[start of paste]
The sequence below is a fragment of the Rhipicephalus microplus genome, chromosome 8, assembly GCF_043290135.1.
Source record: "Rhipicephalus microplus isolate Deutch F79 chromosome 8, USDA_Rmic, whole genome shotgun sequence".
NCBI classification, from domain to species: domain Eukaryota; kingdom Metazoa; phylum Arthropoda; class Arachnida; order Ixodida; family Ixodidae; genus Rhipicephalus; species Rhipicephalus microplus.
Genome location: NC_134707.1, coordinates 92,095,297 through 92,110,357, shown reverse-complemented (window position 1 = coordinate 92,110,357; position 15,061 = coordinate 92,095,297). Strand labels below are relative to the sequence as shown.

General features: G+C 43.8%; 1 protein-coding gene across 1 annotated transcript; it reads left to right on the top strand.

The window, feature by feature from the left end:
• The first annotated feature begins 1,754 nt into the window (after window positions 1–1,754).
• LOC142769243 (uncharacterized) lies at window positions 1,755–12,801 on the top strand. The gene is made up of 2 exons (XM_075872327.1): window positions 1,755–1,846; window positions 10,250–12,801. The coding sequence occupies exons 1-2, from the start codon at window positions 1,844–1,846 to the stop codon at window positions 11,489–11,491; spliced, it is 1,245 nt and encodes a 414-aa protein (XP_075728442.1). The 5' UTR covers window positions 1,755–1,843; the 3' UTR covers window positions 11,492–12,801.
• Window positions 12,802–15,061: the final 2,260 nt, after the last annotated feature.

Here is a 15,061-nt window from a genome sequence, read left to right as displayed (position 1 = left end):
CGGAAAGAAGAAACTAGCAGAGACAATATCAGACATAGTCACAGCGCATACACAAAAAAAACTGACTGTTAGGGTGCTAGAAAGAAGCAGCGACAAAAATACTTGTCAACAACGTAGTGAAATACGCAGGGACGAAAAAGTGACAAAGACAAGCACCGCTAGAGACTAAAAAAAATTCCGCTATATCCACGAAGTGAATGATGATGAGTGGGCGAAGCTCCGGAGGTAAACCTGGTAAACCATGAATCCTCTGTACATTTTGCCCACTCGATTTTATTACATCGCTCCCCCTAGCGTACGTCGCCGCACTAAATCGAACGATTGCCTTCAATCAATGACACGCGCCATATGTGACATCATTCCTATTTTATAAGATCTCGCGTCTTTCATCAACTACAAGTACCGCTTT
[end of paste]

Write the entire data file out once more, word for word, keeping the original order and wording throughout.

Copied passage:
The sequence below is a fragment of the Rhipicephalus microplus genome, chromosome 8, assembly GCF_043290135.1.
Source record: "Rhipicephalus microplus isolate Deutch F79 chromosome 8, USDA_Rmic, whole genome shotgun sequence".
NCBI classification, from domain to species: domain Eukaryota; kingdom Metazoa; phylum Arthropoda; class Arachnida; order Ixodida; family Ixodidae; genus Rhipicephalus; species Rhipicephalus microplus.
Genome location: NC_134707.1, coordinates 92,095,297 through 92,110,357, shown reverse-complemented (window position 1 = coordinate 92,110,357; position 15,061 = coordinate 92,095,297). Strand labels below are relative to the sequence as shown.

General features: G+C 43.8%; 1 protein-coding gene across 1 annotated transcript; it reads left to right on the top strand.

The window, feature by feature from the left end:
• The first annotated feature begins 1,754 nt into the window (after window positions 1–1,754).
• LOC142769243 (uncharacterized) lies at window positions 1,755–12,801 on the top strand. The gene is made up of 2 exons (XM_075872327.1): window positions 1,755–1,846; window positions 10,250–12,801. The coding sequence occupies exons 1-2, from the start codon at window positions 1,844–1,846 to the stop codon at window positions 11,489–11,491; spliced, it is 1,245 nt and encodes a 414-aa protein (XP_075728442.1). The 5' UTR covers window positions 1,755–1,843; the 3' UTR covers window positions 11,492–12,801.
• Window positions 12,802–15,061: the final 2,260 nt, after the last annotated feature.

Here is a 15,061-nt window from a genome sequence, read left to right as displayed (position 1 = left end):
CGGAAAGAAGAAACTAGCAGAGACAATATCAGACATAGTCACAGCGCATACACAAAAAAAACTGACTGTTAGGGTGCTAGAAAGAAGCAGCGACAAAAATACTTGTCAACAACGTAGTGAAATACGCAGGGACGAAAAAGTGACAAAGACAAGCACCGCTAGAGACTAAAAAAAATTCCGCTATATCCACGAAGTGAATGATGATGAGTGGGCGAAGCTCCGGAGGTAAACCTGGTAAACCATGAATCCTCTGTACATTTTGCCCACTCGATTTTATTACATCGCTCCCCCTAGCGTACGTCGCCGCACTAAATCGAACGATTGCCTTCAATCAATGACACGCGCCATATGTGACATCATTCCTATTTTATAAGATCTCGCGTCTTTCATCAACTACAAGTACCGCTTT